“There’s just so few things that cross ethnic, religious, national, gender – all these walls that we put up around ourselves as we tend to be tribal,” Brown said. “I think music and sports are the things that really bring people together.”

Freddye Davy, the head of the honors college at Hampton, pressed Brown to pursue law school. He resisted, pointing at the job he had lined up. When the 1998 NBA lockout canceled the internship, Davy had another chance. Harvard Law School accepted Brown, and after graduation he joined high-powered Washington law firm WilmerHale, working on a team led by Cass that specialized in sports litigation.

He worked with the group that executed the contract that made Steve Bisciotti the Ravens’ full-blown owner in 2004. Brown was in the downtown Baltimore office when the deal closed. Two weeks later, Cass announced to his WilmerHale colleagues that Bisciotti had hired him away to be the Ravens’ president.

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By the early 2000s, the NFL was becoming the financial colossus it is today. National revenue and media rights skyrocketed. The business grew more complex. High-powered lawyers versed in the league were suddenly commodities. The Jacksonville Jaguars poached Brown and made him their lead counsel.

After a few years, Brown started working on Jacksonville’s football side, assisting with salary cap management and contract negotiations. As the Cleveland Browns revamped their front office in 2012 after truck stop magnate Jimmy Haslam purchased the team, they sought executives who had worked in business and football. “I was probably one of the few people who did a little bit of both,” Brown said.

The Browns named Brown an executive vice president, and then in 2016, in a bid to rethink the front office after years of dismal performance, Haslam promoted Brown to general manager. An executive who had spent his career behind the scenes became the face of a foundering franchise in the midst of an experiment.

“I had a long talk with my family prior to accepting and had a long talk with the ownership about what we were going to do and how we were going to do it and what that would mean,” Brown said.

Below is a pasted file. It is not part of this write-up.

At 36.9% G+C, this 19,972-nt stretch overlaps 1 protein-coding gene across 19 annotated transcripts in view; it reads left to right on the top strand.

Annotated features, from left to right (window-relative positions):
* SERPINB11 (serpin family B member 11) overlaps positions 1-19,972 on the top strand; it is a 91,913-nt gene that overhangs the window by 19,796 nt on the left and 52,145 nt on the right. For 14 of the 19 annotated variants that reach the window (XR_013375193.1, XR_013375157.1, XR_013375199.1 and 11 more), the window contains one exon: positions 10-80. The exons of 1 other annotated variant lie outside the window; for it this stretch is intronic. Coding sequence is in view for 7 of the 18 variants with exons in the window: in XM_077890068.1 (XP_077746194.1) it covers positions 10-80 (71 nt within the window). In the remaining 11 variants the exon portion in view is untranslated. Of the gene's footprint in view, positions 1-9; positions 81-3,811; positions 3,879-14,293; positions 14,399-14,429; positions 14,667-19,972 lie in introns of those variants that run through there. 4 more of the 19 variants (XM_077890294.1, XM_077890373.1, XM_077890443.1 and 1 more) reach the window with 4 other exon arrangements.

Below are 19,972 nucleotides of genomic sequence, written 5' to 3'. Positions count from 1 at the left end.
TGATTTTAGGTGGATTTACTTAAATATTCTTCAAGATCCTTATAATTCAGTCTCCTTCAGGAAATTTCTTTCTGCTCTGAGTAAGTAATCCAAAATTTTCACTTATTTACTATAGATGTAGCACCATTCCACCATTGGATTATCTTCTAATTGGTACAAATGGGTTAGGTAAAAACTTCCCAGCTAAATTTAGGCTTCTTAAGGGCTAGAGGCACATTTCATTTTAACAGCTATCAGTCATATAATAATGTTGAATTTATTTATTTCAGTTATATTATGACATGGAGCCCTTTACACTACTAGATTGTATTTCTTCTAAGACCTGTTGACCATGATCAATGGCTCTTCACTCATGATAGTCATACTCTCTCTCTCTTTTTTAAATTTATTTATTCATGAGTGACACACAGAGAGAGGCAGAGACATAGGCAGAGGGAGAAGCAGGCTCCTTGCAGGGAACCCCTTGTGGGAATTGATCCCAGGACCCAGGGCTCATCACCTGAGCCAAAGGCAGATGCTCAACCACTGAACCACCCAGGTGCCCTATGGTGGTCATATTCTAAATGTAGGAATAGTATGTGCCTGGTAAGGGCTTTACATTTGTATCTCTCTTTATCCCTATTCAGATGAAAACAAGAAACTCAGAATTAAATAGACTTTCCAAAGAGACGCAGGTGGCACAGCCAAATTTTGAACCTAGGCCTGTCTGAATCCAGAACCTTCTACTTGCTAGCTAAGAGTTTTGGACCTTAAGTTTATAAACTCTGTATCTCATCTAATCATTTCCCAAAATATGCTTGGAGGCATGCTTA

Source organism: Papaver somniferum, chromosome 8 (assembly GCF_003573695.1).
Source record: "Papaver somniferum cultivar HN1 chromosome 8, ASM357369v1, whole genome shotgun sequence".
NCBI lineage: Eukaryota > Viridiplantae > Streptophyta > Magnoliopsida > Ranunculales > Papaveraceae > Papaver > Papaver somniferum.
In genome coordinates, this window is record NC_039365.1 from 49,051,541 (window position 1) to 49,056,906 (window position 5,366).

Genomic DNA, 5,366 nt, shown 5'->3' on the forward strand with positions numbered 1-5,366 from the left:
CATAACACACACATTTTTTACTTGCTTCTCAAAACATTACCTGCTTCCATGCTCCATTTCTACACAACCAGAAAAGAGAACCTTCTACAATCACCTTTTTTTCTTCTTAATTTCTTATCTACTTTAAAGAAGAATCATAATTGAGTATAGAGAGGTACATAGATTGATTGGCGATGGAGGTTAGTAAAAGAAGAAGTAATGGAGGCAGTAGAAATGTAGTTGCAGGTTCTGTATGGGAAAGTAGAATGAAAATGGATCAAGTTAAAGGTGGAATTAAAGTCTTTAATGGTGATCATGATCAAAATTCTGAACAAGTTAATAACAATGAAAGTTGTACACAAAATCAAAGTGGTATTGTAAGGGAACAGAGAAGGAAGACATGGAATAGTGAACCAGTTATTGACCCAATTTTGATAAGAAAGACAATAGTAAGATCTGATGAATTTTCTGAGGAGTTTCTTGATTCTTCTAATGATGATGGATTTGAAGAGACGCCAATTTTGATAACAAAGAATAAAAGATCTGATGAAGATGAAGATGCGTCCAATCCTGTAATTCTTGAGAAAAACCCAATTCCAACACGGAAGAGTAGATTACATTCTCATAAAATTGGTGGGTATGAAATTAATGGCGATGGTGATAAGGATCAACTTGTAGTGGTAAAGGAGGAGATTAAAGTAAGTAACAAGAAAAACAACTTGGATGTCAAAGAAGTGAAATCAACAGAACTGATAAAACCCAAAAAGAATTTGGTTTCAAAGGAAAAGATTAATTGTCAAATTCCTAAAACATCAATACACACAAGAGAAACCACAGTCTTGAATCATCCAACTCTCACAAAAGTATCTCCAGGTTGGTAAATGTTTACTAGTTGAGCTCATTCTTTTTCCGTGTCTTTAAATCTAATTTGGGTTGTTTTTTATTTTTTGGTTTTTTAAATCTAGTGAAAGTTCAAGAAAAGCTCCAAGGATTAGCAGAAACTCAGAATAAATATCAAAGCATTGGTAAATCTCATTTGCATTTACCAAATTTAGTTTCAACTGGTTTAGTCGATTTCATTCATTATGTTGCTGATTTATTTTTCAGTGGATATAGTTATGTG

From the start, Brown had a problem. “He just couldn’t manage Jimmy,” said one of Brown’s Cleveland colleagues, who spoke on the condition of anonymity to discuss their former employer candidly.

Haslam’s ownership style made it impracticable for an executive to implement his preferred vision. Haslam would seek opinions from a wide array of people in the organization, then do what he wanted to do in the first place. “When you’re around [Haslam], you think, ‘This guy is really listening to me,’ ”the former Browns employee said. “And then he goes and does the complete opposite.”

Haslam’s heavy influence derailed perhaps the most important decision Brown would make. As the Browns set out on their rebuild, hiring a head coach who shared their philosophy and understood the long-term outlook would be paramount. Haslam grew convinced about hiring Hue Jackson, a longtime NFL assistant and head coach. Brown and the front office viewed Jackson as the wrong fit, according to multiple people familiar with the situation.

“Sashi would not have hired Hue,” the former colleague said.

Even among Cleveland staffers, there is debate about Brown’s role in Jackson’s hiring. Some believe Haslam was headstrong and wouldn’t be persuaded by his general manager. Some believe Brown didn’t do enough as a leader, perhaps out of inexperience and lack of political capital early in his tenure, to prevent what many saw as an oncoming disaster.

“If you felt that strongly about it,” the former Browns employee said, “you got to stand in front of the train.”

Jackson’s tenure was disastrous. The Browns won one game in two years, which included the second 0-16 season in NFL history. The Browns anticipated they would sink to the bottom of the league in order to rebuild, but nobody expected how ugly it would get. Brown became a target of the fan base’s ire. Some colleagues questioned his internal approach, two former Browns executives said. In their view, he would prioritize personal credit and blame over organizational success.